Remembering a Georgia star whose greatness was cut too short
When we watch SportsCenter, the stars on our high-definition screens, more often than not, are young men in their twenties — in some cases thirties, and in rare cases their forties.
Old for an athlete can often be 35 years of age. Quarterbacks may last beyond 40. Kickers, the graybeards of football, for obvious reasons, last longer. Wizened, crafty pitchers sometimes hang around longer than others. Golfers have the best chance to win after their 40th birthday.
Players lose that step as they age, some sooner than others. Roger Kahn’s masterfully written book, “The Boys of Summer,” was about the young players who were the Dodgers of the early fifties — Jackie Robinson, Duke Snider, Carl Furillo, Gil Hodges, Carl Erskine, Preacher Roe, Roy Campanella, and other household names in the borough of Brooklyn. That’s what they were — boys.
College football is a game for boys on their way to becoming men in the National Football League. Boys make mistakes, but passionate fans failed to take that into account. Boys make big plays, but also experience moments when they are the goat. Mistakes are only forgivable if victory surfaces at the end.
This past week stimulated reflections of a boy-man who, in his youth, was a fluid athlete whose play often bordered on brilliance. He came before my time, but I read about him as a kid and have heard his teammates talk about him for years. I did get to see him play one game in the mid-fifties. It was a game against Vanderbilt, the game that essentially ended his career.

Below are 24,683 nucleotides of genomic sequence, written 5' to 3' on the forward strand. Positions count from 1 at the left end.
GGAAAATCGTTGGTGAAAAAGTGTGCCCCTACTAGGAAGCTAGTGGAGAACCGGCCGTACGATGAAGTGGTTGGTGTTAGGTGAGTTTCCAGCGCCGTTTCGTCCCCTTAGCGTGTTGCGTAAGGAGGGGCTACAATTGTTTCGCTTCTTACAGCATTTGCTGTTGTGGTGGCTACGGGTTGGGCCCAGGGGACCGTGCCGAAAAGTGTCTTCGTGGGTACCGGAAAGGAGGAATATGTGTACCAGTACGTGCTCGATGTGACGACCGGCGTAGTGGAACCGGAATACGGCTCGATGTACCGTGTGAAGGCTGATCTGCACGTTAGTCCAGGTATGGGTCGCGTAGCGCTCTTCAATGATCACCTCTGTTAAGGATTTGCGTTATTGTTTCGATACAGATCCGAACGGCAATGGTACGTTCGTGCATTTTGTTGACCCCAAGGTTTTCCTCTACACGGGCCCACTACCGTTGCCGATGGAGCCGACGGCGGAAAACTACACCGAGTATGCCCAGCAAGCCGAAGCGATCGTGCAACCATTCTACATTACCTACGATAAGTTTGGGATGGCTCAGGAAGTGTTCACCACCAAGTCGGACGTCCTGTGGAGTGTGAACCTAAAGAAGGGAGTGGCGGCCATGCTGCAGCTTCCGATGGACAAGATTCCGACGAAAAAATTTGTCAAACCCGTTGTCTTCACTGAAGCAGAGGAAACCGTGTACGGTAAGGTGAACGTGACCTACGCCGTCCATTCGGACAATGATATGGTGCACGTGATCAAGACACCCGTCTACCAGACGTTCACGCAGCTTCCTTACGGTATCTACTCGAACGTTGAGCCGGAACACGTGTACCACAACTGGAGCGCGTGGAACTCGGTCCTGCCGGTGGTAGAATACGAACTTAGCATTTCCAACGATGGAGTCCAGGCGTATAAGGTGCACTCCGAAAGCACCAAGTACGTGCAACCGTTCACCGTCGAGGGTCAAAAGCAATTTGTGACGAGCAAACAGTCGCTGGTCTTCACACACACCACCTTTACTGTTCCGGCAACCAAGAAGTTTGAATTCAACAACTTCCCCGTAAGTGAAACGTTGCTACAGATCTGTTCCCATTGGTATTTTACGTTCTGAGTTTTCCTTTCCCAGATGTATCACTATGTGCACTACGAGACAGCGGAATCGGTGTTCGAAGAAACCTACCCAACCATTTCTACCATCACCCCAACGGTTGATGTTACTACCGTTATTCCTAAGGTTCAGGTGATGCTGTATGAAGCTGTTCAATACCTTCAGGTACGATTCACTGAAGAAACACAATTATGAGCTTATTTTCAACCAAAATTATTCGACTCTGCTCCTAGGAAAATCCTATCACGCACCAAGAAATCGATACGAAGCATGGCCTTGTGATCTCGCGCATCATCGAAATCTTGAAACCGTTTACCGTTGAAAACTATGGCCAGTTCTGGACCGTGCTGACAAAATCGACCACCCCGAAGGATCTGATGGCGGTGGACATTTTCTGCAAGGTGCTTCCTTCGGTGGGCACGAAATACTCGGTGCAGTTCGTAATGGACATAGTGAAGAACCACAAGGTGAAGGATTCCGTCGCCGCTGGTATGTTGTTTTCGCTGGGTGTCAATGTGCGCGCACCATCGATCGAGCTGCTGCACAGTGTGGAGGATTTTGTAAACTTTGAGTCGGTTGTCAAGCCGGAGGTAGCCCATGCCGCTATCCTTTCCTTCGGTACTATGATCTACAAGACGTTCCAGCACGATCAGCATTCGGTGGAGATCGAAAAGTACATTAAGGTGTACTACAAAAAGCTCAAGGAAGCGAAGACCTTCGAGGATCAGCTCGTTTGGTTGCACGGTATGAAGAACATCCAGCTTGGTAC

In Jimmy Williams’s final days, I saw him not as the sparkling athlete of his youth, but a tired and aged man whose body had endured the ravages of time. But I shall not remember him when he limped from an operation on his back, from which he never fully healed. I shall not recall him struggling to get in and out of a car. Those scenes are replaced by those when he had the speed, quickness, and adroit moves that made him one of the best defensive backs in the country.
Jimmy, who died this week, lettered for the Bulldogs under Wallace Butts in 1952-55. Butts seldom had greater affection for a player than he had for Williams, who had the ability to strike opposing receivers with a recklessness that would warm any coach’s heart.
As a defensive back he could defend the pass, but where established his reputation was when he made punishing tackles that left backs and receivers with bruises that hurt deeply — lasting bruises that made them wary of Jimmy’s presence. In the open field, he was a menace. His tackles, crisp and deadly, rocked like depth charges.
In that Vanderbilt game in 1954, Jimmy suffered a devastating knee injury that took away his greatness. He returned to play, but he was never the same. In those days, the surgical repairing of knees was not what it is today. Jimmy played again, but he was not the back he once was. His teammates believe that had he not injured his knee, he would have made All-America and likely would have flourished in the National Football League.
Jimmy grew up in Athens where he was introduced to sports at the YMCA. He played his high-school games in Sanford Stadium on Friday nights with a passionate goal of having the same experience as a collegian. When it worked out, his gratitude became everlasting.
Williams also played underneath Sanford Stadium. There is a culvert that runs the length of the stadium, carrying the waters of Tanyard Creek to the Oconee River. One of Jimmy’s great pranks was to venture into the far reaches of the culvert, catch small snakes, and release them under the door of the rooms of freshman football players. Then, with covert stealth, steal away incognito while havoc was wreaked in the dorm room he left behind.
It was the same kind of stealth he employed on the football field in tracking down backs and receivers — except he was never incognito. Every opponent kept an eye on Georgia’s No. 33.
[For 36 years the sideline radio reporter for the Georgia Bulldogs, Loran Smith now covers a bigger sideline of sports personalities and everyday life in his weekly newspaper columns.]